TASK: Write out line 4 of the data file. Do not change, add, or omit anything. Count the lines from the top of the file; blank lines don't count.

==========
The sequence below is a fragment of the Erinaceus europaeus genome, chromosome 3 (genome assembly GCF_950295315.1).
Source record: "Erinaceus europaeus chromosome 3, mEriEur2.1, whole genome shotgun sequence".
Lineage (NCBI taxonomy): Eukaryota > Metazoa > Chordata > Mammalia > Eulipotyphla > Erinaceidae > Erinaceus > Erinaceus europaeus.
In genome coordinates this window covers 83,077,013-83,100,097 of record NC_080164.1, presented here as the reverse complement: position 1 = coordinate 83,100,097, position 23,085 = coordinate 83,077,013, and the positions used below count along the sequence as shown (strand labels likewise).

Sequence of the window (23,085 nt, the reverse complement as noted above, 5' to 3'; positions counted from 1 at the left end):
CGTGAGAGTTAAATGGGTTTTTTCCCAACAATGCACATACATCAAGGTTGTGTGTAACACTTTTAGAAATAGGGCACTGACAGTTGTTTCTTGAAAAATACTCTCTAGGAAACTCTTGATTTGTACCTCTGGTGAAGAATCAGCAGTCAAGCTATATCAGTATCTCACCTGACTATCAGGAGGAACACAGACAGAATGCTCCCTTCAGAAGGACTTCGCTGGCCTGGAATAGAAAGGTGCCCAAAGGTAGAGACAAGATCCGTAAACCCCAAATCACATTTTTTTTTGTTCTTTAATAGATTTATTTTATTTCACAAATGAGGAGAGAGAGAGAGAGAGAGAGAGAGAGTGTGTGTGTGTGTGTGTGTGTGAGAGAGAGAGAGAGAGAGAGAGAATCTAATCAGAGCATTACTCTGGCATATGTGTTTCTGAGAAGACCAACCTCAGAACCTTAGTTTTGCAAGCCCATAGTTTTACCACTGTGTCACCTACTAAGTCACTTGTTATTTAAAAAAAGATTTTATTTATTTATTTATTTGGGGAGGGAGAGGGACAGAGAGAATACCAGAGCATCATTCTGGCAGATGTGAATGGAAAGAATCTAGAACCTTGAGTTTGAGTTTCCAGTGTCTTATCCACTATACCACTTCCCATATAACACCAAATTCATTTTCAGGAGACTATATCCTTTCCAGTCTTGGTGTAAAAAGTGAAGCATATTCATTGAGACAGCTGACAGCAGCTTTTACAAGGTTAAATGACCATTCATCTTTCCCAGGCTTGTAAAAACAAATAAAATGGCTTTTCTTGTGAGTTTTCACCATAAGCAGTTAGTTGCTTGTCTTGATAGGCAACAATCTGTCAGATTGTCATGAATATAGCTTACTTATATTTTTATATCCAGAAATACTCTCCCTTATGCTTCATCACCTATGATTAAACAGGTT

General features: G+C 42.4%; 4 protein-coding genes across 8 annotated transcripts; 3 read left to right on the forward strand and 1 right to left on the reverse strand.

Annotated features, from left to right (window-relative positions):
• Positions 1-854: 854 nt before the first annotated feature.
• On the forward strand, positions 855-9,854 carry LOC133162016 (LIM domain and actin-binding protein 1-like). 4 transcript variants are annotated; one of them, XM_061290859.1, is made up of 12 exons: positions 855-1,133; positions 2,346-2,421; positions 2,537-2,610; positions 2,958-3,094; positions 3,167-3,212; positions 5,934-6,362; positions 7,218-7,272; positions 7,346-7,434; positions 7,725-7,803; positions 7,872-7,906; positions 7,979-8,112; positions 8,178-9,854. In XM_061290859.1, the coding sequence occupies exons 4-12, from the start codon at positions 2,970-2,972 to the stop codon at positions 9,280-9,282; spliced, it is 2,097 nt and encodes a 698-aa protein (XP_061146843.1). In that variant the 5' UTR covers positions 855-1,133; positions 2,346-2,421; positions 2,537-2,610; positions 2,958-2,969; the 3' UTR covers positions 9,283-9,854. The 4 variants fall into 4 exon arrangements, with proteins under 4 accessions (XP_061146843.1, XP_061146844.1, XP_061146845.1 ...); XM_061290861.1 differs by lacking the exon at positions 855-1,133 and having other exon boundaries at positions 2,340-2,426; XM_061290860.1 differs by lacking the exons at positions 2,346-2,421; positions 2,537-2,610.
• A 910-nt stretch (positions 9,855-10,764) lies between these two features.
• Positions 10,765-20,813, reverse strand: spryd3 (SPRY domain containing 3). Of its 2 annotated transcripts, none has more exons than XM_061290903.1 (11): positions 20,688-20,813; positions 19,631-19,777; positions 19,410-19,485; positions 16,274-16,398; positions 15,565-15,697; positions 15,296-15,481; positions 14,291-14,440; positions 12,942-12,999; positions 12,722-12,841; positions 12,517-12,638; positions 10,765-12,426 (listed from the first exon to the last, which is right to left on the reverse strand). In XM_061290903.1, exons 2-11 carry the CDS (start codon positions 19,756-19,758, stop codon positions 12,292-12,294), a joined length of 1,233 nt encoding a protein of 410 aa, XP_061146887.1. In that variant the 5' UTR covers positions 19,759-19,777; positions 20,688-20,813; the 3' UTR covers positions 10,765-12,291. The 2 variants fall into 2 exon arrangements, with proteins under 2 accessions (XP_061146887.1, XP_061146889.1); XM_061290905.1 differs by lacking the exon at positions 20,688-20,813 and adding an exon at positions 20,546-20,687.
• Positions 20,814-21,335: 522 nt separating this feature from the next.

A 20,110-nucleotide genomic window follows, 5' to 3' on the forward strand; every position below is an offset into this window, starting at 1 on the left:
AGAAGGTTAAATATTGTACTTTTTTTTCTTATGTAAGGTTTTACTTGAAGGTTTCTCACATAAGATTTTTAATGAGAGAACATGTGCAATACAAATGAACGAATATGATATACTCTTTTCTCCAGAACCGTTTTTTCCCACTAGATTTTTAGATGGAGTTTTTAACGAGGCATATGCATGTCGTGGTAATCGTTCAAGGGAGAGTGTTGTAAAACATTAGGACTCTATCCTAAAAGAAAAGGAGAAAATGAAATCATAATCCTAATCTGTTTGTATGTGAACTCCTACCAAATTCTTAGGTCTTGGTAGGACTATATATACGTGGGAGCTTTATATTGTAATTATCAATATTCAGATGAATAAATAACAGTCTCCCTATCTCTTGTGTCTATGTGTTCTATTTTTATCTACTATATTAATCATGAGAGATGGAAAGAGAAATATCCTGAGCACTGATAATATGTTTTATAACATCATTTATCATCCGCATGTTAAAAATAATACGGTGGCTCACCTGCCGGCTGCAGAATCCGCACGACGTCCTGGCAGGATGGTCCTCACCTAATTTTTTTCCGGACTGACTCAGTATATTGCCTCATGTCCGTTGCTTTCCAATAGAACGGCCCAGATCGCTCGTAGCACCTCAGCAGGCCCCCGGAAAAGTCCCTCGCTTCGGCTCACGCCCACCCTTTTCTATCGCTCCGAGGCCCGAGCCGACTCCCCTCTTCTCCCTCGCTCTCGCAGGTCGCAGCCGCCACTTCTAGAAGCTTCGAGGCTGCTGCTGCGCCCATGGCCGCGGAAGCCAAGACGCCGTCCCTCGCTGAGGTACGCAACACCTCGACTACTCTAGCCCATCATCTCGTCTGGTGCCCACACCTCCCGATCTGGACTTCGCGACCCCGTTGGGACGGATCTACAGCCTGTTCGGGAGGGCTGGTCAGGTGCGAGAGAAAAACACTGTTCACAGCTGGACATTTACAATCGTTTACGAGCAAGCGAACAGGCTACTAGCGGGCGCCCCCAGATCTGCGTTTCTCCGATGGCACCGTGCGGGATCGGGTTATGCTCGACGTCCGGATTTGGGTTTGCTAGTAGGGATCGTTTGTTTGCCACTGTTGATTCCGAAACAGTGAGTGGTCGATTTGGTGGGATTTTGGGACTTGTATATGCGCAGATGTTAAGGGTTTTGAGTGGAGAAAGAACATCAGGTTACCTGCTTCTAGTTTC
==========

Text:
In genome coordinates this window covers 83,077,013-83,100,097 of record NC_080164.1, presented here as the reverse complement: position 1 = coordinate 83,100,097, position 23,085 = coordinate 83,077,013, and the positions used below count along the sequence as shown (strand labels likewise).